Yet that did not dampen Van Gilder's commitment to growth. As soon as the store was on its feet, he began looking for another small community to build in. He targeted Howell, a bedroom and farming community located on I-96 midway between Detroit and Lansing.
"Howell was an excellent market to expand into because it is not that heavily industrialized and has not suffered as severely from the recession as other towns," Van Gilde says. "It is in a growth corridor where people who work in the suburban office facilities around Detroit, Lansing and even Ann Arbor are moving. Looking down the roas 20 years, Howell should be a much bigger town.
"We started to look at Howell back in 1981 but waited for the economy to bottom out before committing ourselves. When you operate in eastern Michigan, you learn to judge the business cycle before calculating your next move." Hit "Em Where it Hurst
Howell was ideal for an independent that operated a spacious, people-oriented super. The only competition in town was a small independent and a conventional Kroger. The independent had limited selection and Kroger had limited service.
"Customers are looking to be treated as an important human being when they go grocery shopping," says Van Gilder. "They want personalized service and an independent can provide that much better than a chain. An owner inspires his people by setting a good example. That is something a chain executive cannot do because of the nature of a chain operation."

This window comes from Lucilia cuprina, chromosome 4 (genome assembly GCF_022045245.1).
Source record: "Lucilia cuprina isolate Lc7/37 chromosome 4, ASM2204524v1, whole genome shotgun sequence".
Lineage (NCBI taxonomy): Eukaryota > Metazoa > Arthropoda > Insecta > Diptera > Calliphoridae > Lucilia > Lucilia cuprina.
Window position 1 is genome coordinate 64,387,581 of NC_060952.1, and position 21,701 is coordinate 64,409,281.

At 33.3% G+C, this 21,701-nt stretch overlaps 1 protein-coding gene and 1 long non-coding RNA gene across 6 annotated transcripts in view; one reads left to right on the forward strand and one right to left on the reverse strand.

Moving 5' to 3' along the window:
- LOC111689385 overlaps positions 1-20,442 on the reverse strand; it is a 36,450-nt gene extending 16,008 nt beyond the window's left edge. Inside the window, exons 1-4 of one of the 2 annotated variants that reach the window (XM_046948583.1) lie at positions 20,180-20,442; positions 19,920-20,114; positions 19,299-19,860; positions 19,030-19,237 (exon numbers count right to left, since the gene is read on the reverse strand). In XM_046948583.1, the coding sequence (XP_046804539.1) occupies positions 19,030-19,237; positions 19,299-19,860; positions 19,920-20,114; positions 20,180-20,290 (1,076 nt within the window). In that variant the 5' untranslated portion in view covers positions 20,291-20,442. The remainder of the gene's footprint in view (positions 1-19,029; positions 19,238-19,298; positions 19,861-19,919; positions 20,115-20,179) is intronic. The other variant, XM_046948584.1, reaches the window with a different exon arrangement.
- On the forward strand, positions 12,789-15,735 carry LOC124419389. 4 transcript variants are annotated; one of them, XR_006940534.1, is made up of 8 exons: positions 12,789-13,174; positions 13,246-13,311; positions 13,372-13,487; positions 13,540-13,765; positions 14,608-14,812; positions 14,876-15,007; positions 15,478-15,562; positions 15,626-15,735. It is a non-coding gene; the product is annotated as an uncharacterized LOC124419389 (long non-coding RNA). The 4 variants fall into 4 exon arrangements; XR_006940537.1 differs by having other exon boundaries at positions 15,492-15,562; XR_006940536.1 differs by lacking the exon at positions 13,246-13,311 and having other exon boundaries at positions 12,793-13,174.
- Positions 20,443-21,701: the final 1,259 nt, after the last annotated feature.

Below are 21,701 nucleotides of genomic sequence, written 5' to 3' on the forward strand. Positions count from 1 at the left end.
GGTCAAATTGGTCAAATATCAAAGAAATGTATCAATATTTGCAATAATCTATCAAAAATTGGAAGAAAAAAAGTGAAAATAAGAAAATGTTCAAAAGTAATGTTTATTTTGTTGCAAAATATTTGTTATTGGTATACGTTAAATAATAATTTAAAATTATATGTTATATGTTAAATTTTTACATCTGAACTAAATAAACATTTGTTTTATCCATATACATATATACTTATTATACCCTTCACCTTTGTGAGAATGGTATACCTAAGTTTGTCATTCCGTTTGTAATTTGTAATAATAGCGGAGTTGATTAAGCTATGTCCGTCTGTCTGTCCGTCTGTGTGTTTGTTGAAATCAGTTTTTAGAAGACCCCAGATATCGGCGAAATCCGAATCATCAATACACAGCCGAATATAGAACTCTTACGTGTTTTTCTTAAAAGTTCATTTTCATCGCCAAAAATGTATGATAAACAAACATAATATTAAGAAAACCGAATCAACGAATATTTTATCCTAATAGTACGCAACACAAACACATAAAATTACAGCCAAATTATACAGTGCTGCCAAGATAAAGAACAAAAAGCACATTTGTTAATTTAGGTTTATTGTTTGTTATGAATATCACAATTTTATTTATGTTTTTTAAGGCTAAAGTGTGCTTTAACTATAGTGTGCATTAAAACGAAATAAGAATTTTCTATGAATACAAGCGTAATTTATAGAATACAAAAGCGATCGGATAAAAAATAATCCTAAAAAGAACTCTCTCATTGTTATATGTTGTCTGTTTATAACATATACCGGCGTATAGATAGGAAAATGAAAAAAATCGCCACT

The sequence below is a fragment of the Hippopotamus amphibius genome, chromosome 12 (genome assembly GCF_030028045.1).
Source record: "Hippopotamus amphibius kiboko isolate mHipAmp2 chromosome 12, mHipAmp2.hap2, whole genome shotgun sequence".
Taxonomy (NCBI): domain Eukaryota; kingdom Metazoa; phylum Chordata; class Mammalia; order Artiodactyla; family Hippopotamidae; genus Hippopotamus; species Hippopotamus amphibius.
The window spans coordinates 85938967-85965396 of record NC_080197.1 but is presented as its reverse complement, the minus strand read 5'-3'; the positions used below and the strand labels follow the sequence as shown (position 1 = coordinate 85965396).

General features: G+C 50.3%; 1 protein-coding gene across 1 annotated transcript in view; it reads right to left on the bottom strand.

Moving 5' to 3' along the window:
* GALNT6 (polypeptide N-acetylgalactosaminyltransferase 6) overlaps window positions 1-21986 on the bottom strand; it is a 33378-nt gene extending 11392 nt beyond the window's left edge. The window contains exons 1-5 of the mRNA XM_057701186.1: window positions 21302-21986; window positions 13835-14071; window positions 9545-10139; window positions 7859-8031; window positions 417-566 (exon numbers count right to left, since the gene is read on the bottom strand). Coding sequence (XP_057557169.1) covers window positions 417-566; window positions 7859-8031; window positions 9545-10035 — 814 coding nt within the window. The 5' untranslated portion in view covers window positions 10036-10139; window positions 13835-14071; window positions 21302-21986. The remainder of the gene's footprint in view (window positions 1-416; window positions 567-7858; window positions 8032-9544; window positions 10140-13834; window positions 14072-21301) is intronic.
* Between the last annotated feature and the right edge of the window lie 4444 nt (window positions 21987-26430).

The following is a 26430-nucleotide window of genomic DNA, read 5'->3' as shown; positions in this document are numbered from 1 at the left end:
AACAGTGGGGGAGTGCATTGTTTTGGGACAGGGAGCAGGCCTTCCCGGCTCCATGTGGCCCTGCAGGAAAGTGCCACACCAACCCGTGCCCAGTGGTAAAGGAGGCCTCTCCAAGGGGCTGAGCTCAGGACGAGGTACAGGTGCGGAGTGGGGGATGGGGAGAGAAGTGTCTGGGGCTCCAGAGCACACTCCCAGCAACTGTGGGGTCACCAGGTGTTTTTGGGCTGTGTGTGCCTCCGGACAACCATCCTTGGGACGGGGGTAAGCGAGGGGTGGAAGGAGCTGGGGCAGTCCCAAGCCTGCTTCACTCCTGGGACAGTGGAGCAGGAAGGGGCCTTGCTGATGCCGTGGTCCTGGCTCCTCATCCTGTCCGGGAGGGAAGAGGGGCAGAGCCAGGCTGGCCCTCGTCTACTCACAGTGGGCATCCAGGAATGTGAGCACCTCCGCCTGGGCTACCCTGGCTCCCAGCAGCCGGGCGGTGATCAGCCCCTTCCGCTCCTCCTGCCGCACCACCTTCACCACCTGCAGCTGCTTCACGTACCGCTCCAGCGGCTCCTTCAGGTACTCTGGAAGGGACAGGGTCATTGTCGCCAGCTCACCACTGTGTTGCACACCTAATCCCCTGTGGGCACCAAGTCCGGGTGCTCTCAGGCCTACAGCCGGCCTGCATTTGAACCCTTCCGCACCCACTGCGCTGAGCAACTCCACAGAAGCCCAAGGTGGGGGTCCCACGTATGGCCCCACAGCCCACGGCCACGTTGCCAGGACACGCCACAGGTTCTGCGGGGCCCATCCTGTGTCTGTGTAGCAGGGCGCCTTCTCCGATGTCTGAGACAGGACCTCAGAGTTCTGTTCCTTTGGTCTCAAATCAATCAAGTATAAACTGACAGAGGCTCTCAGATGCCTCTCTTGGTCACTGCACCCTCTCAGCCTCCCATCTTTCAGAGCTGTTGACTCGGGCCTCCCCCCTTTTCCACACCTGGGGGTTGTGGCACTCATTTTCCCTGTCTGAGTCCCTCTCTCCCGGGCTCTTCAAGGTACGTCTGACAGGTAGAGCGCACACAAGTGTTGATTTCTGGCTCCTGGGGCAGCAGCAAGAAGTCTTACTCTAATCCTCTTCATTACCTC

Van Gilder credits the people in his company for the success of all VG Food Centers and for the fast start of the Howell store. He prides himself on his ability to select good people, to train them in the VG point-of-view, and to promote them to responsible positions.
"All store managers and department heads started as service clerks and progressed through the company step by step," Van Gilder says. "You have to start at the bottom to truly understand the grocery business. We bring people in at low levels, then teach them to operate the VG way.
"Employees must learn the people-oriented philosophy of VG from within. When we hire, we prefer people with no experience in the grocery industry. People who have previously worked for the chains have too many bad habits."